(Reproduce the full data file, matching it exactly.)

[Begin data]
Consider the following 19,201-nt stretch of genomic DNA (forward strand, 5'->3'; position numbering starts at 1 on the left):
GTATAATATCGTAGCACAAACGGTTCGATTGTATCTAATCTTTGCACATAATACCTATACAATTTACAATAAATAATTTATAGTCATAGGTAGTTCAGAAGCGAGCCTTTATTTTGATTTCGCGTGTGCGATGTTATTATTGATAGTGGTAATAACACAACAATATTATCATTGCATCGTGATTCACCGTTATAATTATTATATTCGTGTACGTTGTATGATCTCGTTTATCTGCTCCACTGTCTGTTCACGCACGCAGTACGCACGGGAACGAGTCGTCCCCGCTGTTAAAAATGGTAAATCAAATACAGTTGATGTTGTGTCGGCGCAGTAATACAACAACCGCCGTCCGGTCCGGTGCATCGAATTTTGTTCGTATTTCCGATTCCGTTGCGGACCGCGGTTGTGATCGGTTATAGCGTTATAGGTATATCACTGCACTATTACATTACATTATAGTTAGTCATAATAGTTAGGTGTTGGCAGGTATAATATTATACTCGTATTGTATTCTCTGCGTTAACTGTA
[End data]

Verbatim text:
Consider the following 19,201-nt stretch of genomic DNA (forward strand, 5'->3'; position numbering starts at 1 on the left):
GTATAATATCGTAGCACAAACGGTTCGATTGTATCTAATCTTTGCACATAATACCTATACAATTTACAATAAATAATTTATAGTCATAGGTAGTTCAGAAGCGAGCCTTTATTTTGATTTCGCGTGTGCGATGTTATTATTGATAGTGGTAATAACACAACAATATTATCATTGCATCGTGATTCACCGTTATAATTATTATATTCGTGTACGTTGTATGATCTCGTTTATCTGCTCCACTGTCTGTTCACGCACGCAGTACGCACGGGAACGAGTCGTCCCCGCTGTTAAAAATGGTAAATCAAATACAGTTGATGTTGTGTCGGCGCAGTAATACAACAACCGCCGTCCGGTCCGGTGCATCGAATTTTGTTCGTATTTCCGATTCCGTTGCGGACCGCGGTTGTGATCGGTTATAGCGTTATAGGTATATCACTGCACTATTACATTACATTATAGTTAGTCATAATAGTTAGGTGTTGGCAGGTATAATATTATACTCGTATTGTATTCTCTGCGTTAACTGTA